calibre's PDF conversion "official statement"
   MobileRead's calibre forum

Another popular package is mobipocket creator, which is also free and imports PDF files, but is available only for MS Windows.

Some commonly used freeware PDF utilities, many of which are discussed on mobileread's PDF forum, are listed here. These can often be used either stand-alone or in conjunction with calibre to get a good conversion. I'm a little biased towards the first one. ;)
    k2pdfopt Optimize the PDF layout for a smaller screen
    Briss Crop PDFs using intuitive, Java-based GUI; no development since 2012
    PDFtk PDF tool kit
    Coherent PDF (cpdf) Command-line PDF manipulation utility to merge/split/encrypt/etc. based on an open source library written in Caml. This is the most powerful PDF command-line tool I've found--fast, efficient, and flexible. Unfortunately, the command-line binary is not open source and has a very restrictive demo license, so I also recommend qpdf, which is truly open source, but not quite as powerful. Here are several examples of what you can do with cpdf.

Example commands

Take pages 5-10 from file1.pdf and pages 4, 6, and 20 from file2.pdf and put them in out.pdf.
   cpdf file1.pdf 5-10 file2.pdf 4,6,20 -o out.pdf

Encrypt file.pdf password "mypassword" using AES-256. Output is out.pdf.
   cpdf -encrypt AES256ISO mypassword mypassword "" file.pdf -o out.pdf
    QPDF Recommended. Open-source, cross-platform, swiss-army-knife, command-line PDF manipulation utility to merge/split/encrypt/etc. Written in C++ and under active development as of 2018. Here is a statically compiled Win64 binary. Qpdf is much faster than java-based equivalents like jpdftweak and pdfsam.

The command-line syntax takes some getting used to. Examples help. Here are two.

Take pages 5-10 from file1.pdf and pages 4, 6, and 20 from file2.pdf and put them in out.pdf.
   qpdf --pages file1.pdf 5-10 file2.pdf 4,6,20 -- --empty out.pdf

Encrypt file.pdf password "mypassword" using AES-256. Output is out.pdf.
   qpdf --encrypt mypassword mypassword 256 -- file.pdf out.pdf
    Sejda Shell Interface    PDF command-line tool similar to PDFtk, java based
    Jpdftweak Java-based PDF manipulation utility like qpdf and pdfsam; GUI or command line.
Recommend qpdf instead if you are okay with the command line.
    PDFSAM PDF Split and Merge--open source and Java based; GUI or command line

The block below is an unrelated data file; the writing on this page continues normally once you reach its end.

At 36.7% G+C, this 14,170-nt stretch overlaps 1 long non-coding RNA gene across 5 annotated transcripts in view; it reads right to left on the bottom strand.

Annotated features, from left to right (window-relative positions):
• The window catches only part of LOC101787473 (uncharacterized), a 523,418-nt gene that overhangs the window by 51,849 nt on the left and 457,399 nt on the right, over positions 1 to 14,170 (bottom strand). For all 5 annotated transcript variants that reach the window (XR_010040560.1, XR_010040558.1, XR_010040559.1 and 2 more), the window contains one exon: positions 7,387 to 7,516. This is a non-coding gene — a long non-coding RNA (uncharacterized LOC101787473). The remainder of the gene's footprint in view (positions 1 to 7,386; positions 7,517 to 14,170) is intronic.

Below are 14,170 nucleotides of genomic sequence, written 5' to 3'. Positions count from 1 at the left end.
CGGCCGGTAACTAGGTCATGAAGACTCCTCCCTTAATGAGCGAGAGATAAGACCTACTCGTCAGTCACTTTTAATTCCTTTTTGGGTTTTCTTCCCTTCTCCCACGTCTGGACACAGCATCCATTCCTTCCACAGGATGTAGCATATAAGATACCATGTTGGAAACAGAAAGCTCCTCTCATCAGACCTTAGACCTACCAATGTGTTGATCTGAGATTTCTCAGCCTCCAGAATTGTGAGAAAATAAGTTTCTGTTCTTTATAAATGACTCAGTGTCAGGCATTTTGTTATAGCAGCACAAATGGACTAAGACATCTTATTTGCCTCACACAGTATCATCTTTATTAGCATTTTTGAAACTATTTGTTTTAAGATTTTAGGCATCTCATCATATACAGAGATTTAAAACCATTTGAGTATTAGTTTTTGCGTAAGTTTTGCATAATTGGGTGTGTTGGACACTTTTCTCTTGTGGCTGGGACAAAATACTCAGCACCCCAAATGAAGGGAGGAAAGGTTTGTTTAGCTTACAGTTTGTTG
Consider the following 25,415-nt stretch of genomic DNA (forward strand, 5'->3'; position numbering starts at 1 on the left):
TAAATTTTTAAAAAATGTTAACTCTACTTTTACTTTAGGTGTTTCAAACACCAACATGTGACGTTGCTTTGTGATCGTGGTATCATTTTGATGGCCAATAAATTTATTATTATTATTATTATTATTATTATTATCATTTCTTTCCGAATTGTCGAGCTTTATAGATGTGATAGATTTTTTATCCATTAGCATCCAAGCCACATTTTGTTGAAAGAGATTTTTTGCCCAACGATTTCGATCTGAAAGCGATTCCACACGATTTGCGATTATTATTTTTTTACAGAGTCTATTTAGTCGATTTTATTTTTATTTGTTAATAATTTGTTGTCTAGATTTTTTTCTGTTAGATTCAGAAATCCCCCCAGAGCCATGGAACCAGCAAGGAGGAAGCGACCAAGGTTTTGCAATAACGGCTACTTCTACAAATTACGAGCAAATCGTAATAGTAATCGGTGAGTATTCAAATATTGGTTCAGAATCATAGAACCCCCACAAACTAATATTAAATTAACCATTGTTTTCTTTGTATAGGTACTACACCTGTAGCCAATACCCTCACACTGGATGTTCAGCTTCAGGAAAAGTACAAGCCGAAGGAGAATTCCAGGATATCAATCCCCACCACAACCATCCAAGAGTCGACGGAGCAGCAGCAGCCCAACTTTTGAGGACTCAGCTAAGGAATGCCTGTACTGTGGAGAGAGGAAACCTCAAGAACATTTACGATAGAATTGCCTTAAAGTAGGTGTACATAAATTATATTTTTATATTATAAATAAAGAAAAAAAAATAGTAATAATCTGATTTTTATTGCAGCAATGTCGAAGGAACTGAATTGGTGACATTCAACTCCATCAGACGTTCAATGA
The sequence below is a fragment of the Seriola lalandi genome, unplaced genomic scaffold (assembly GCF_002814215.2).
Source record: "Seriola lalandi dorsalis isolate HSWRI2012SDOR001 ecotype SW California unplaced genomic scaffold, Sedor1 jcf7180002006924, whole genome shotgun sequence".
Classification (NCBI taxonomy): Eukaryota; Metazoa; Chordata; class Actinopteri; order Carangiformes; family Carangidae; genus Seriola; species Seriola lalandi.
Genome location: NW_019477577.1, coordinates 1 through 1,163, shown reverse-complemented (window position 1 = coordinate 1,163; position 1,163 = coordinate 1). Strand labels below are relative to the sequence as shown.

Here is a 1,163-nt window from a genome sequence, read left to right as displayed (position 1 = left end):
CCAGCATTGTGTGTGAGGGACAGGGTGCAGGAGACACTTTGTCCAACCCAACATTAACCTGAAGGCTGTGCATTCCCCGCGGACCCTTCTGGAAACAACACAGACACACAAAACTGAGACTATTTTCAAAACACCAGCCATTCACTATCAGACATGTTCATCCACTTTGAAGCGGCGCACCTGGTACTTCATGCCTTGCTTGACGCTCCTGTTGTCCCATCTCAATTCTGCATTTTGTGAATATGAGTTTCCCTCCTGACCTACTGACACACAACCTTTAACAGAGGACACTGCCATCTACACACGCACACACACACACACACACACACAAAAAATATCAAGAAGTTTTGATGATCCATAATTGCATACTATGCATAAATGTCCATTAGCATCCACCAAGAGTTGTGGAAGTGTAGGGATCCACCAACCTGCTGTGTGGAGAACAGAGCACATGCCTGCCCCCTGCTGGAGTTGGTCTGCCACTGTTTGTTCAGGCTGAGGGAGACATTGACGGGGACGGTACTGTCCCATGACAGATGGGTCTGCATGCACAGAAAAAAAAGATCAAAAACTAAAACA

I had trouble getting the command-line version to run. Recommend qpdf for that.
    PDF Scissors Similar to Briss; on-line tool
    ScanTailor Advanced (also ScanTailor) Interactive post-processing tool for scanned pages; open source; new development fork started 2017 after no development since 2012
    ReadablePDF Linux-based scanned PDF post processing (uses ScanTailor)
    PDFMasher Similar to k2pdfopt; no development since 2013
    PaperCrop Similar to k2pdfopt; no development since 2012
    Cut2Col Java based, similar to k2pdfopt; no development since 2012
    PDFRead Similar to k2pdfopt; no development since 2011
    SoPDF Similar to k2pdfopt; no development since 2008

There are several custom-written PDF reading apps for e-readers which have been designed to provide a better experience than the built-in readers. Many of these require you to jailbreak your reader, so they are not for the faint of heart:
   KOReader for the Kindle Touch and Paperwhite
   KOReader for Kobo
   Liberator for the Kindle 4

As stated at the top of this page, I've found that MS Office does very good PDF conversions. On mobileread.com, I'd estimate that by far the most commonly mentioned commercial software packages for handling PDF files are ABBYY Fine Reader (particularly for quality OCR) and Adobe Acrobat Professional. I've also tried Able2Extract and it worked well on both native and scanned PDFs and has a trial version.

For reading PDF files, I use Krzysztof Kowalczyk's Sumatra PDF reader: a small, efficient, yet feature-rich open-source PDF reader. Sumatra also displays several file types other than PDF, including XPS, DJVU, CBZ, CBR, and PS/EPS (PS/EPS requires Ghostscript), EPUB, and MOBI. As of 2016 the SumatraPDF install consumes 12 MB of disk space versus Adobe Acrobat Reader's 200 MB of disk space (Acrobat Reader also takes much longer to install).